1. Affirm the parent's questions and experiences with empathy. Don't get defensive or take it personally if they are upset about the policies/laws.
  2. Lead by listening. Ask open-ended questions to better understand the parent's concerns so that they don't feel dismissed.
  3. Avoid complicated language. Provide reference materials about the policies/laws and break down what they mean and why they were enacted.
  4. Be in partnership with the parent. Acknowledge the parent wants to keep their child safe and healthy and that you do, too!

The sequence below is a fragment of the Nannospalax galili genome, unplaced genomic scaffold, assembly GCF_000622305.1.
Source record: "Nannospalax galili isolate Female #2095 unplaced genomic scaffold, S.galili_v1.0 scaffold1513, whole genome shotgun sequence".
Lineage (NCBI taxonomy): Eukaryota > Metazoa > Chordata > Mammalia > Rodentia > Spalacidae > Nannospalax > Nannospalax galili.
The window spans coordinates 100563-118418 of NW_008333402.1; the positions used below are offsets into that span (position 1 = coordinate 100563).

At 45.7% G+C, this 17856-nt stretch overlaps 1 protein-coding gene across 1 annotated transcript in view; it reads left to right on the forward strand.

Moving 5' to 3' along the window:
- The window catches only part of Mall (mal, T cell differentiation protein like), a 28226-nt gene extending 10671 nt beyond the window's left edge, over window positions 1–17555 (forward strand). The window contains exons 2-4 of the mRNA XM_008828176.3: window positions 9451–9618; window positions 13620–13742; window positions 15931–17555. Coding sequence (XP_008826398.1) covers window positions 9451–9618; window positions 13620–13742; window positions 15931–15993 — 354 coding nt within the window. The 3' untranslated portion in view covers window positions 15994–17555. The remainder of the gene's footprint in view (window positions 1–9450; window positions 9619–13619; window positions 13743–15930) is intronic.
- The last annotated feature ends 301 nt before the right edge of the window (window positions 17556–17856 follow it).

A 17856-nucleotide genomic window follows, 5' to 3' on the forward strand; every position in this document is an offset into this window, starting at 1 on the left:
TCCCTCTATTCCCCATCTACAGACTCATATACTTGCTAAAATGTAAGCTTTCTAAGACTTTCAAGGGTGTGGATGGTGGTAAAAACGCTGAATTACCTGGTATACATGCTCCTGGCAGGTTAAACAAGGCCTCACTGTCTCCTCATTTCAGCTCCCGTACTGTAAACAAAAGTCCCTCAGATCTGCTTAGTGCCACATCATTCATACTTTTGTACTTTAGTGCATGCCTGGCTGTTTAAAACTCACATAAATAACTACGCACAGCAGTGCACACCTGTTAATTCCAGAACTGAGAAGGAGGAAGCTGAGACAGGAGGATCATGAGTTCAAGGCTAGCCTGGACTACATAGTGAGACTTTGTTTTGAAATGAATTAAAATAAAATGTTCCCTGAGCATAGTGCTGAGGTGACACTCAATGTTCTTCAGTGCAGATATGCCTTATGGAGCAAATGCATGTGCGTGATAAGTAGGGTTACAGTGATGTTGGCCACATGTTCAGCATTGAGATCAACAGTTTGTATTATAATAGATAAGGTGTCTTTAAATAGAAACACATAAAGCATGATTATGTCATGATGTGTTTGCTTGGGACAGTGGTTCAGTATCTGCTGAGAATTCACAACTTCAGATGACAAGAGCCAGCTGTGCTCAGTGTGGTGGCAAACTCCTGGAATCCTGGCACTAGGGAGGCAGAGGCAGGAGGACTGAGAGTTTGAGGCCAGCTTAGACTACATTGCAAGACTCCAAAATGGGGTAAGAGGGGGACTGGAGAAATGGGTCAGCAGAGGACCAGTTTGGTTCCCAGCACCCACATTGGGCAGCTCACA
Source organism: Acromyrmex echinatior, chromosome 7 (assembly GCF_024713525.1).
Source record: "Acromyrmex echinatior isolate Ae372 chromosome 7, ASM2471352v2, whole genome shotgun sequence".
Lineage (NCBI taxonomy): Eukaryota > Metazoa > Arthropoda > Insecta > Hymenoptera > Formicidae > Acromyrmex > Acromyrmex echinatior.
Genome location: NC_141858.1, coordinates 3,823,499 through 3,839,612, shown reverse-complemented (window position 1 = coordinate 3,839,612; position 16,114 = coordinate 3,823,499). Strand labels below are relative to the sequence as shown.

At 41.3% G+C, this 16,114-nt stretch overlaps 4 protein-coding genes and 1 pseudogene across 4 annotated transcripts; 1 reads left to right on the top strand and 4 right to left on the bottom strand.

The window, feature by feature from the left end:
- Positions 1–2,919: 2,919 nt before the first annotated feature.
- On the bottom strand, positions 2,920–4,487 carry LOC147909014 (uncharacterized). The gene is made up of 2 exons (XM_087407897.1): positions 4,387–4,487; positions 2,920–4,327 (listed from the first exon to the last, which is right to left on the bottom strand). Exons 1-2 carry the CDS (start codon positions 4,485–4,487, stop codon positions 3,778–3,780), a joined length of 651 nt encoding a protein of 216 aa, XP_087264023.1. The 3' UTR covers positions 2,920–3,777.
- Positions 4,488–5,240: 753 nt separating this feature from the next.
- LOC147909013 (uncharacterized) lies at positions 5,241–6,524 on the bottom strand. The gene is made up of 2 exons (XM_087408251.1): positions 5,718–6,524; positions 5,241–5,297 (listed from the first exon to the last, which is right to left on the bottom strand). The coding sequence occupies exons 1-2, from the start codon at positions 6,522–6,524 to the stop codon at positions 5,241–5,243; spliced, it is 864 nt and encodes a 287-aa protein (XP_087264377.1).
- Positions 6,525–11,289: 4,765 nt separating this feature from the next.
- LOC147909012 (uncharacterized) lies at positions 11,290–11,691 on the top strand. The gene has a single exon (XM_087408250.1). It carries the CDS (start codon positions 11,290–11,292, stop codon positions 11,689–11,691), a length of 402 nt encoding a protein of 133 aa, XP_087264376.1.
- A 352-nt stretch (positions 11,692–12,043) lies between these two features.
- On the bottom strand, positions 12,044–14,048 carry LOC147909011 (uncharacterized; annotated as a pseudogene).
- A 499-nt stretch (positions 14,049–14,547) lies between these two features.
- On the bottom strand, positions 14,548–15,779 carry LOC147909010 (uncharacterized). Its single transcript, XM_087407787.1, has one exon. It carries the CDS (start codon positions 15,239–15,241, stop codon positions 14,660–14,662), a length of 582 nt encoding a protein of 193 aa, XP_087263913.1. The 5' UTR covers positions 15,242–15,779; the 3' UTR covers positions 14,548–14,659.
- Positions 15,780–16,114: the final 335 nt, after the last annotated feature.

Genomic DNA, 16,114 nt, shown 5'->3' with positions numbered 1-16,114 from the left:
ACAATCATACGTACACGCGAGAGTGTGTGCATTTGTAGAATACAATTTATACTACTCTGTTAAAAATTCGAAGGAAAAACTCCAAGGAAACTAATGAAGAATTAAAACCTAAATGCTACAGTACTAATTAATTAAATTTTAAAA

5. Encourage parents to communicate with their child in all areas, but point out that some topics are harder than others.
  6. Empower the parent and the child by gradually shifting more of the decision-making responsibilities from the parent to the child. This puts the child on a great path of taking charge of their health for the rest of their lives and making healthy decisions.